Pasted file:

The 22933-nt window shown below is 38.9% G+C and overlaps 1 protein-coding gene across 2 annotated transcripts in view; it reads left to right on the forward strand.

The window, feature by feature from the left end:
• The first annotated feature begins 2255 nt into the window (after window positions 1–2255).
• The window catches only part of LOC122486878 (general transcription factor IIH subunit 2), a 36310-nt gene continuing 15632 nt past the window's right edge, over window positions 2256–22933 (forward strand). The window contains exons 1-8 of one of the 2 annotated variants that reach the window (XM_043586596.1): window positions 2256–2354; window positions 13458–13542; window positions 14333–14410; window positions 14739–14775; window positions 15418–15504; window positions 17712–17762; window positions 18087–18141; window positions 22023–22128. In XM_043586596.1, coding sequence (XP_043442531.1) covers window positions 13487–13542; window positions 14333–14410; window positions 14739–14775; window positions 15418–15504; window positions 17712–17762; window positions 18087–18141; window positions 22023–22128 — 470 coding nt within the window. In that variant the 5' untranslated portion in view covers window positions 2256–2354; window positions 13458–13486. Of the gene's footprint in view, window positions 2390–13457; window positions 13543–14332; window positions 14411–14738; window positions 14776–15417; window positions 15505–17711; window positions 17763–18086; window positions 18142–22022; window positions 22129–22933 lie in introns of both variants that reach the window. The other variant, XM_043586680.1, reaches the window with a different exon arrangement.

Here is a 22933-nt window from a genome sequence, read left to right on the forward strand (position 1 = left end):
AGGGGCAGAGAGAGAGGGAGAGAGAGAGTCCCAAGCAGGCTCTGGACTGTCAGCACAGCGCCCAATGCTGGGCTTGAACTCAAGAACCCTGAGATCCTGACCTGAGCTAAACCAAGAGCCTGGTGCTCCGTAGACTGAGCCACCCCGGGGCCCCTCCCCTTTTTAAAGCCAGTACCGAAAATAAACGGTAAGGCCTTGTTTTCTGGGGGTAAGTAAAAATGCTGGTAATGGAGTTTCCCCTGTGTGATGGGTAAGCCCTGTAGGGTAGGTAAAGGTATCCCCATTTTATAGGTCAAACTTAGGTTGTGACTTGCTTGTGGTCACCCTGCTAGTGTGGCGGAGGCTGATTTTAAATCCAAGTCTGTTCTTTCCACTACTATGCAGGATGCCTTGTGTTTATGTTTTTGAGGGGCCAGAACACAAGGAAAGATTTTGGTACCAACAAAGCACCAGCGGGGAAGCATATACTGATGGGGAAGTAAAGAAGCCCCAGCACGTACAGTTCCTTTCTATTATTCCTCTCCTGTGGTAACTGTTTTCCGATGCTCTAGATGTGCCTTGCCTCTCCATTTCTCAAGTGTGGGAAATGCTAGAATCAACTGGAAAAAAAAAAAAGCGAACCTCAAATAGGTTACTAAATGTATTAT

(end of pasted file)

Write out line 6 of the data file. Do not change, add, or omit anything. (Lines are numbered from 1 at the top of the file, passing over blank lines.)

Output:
AGGGGCAGAGAGAGAGGGAGAGAGAGAGTCCCAAGCAGGCTCTGGACTGTCAGCACAGCGCCCAATGCTGGGCTTGAACTCAAGAACCCTGAGATCCTGACCTGAGCTAAACCAAGAGCCTGGTGCTCCGTAGACTGAGCCACCCCGGGGCCCCTCCCCTTTTTAAAGCCAGTACCGAAAATAAACGGTAAGGCCTTGTTTTCTGGGGGTAAGTAAAAATGCTGGTAATGGAGTTTCCCCTGTGTGATGGGTAAGCCCTGTAGGGTAGGTAAAGGTATCCCCATTTTATAGGTCAAACTTAGGTTGTGACTTGCTTGTGGTCACCCTGCTAGTGTGGCGGAGGCTGATTTTAAATCCAAGTCTGTTCTTTCCACTACTATGCAGGATGCCTTGTGTTTATGTTTTTGAGGGGCCAGAACACAAGGAAAGATTTTGGTACCAACAAAGCACCAGCGGGGAAGCATATACTGATGGGGAAGTAAAGAAGCCCCAGCACGTACAGTTCCTTTCTATTATTCCTCTCCTGTGGTAACTGTTTTCCGATGCTCTAGATGTGCCTTGCCTCTCCATTTCTCAAGTGTGGGAAATGCTAGAATCAACTGGAAAAAAAAAAAAGCGAACCTCAAATAGGTTACTAAATGTATTAT